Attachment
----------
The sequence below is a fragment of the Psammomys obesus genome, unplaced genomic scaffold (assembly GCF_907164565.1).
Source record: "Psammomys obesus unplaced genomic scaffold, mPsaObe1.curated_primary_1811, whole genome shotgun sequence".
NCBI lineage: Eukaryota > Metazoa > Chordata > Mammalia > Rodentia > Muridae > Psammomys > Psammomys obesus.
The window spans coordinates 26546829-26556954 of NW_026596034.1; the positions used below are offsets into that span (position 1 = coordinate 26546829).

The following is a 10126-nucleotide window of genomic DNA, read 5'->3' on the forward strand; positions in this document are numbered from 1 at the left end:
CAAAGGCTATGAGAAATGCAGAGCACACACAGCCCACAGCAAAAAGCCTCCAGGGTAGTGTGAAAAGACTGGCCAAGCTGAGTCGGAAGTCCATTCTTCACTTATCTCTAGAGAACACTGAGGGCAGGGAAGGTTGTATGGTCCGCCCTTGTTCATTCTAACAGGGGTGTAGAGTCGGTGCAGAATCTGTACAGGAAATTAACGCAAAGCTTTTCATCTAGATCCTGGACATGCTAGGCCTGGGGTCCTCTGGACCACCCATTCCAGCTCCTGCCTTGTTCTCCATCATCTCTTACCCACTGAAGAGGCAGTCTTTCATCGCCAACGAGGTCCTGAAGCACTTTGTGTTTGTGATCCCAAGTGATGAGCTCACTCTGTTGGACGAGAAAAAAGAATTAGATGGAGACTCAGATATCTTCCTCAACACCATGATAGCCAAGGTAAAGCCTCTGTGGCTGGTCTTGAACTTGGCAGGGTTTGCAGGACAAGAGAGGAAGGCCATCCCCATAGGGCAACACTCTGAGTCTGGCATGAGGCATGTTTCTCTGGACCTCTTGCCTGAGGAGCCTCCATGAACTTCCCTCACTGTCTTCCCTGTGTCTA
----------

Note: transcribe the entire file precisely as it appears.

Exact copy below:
The sequence below is a fragment of the Psammomys obesus genome, unplaced genomic scaffold (assembly GCF_907164565.1).
Source record: "Psammomys obesus unplaced genomic scaffold, mPsaObe1.curated_primary_1811, whole genome shotgun sequence".
NCBI lineage: Eukaryota > Metazoa > Chordata > Mammalia > Rodentia > Muridae > Psammomys > Psammomys obesus.
The window spans coordinates 26546829-26556954 of NW_026596034.1; the positions used below are offsets into that span (position 1 = coordinate 26546829).

The following is a 10126-nucleotide window of genomic DNA, read 5'->3' on the forward strand; positions in this document are numbered from 1 at the left end:
CAAAGGCTATGAGAAATGCAGAGCACACACAGCCCACAGCAAAAAGCCTCCAGGGTAGTGTGAAAAGACTGGCCAAGCTGAGTCGGAAGTCCATTCTTCACTTATCTCTAGAGAACACTGAGGGCAGGGAAGGTTGTATGGTCCGCCCTTGTTCATTCTAACAGGGGTGTAGAGTCGGTGCAGAATCTGTACAGGAAATTAACGCAAAGCTTTTCATCTAGATCCTGGACATGCTAGGCCTGGGGTCCTCTGGACCACCCATTCCAGCTCCTGCCTTGTTCTCCATCATCTCTTACCCACTGAAGAGGCAGTCTTTCATCGCCAACGAGGTCCTGAAGCACTTTGTGTTTGTGATCCCAAGTGATGAGCTCACTCTGTTGGACGAGAAAAAAGAATTAGATGGAGACTCAGATATCTTCCTCAACACCATGATAGCCAAGGTAAAGCCTCTGTGGCTGGTCTTGAACTTGGCAGGGTTTGCAGGACAAGAGAGGAAGGCCATCCCCATAGGGCAACACTCTGAGTCTGGCATGAGGCATGTTTCTCTGGACCTCTTGCCTGAGGAGCCTCCATGAACTTCCCTCACTGTCTTCCCTGTGTCTA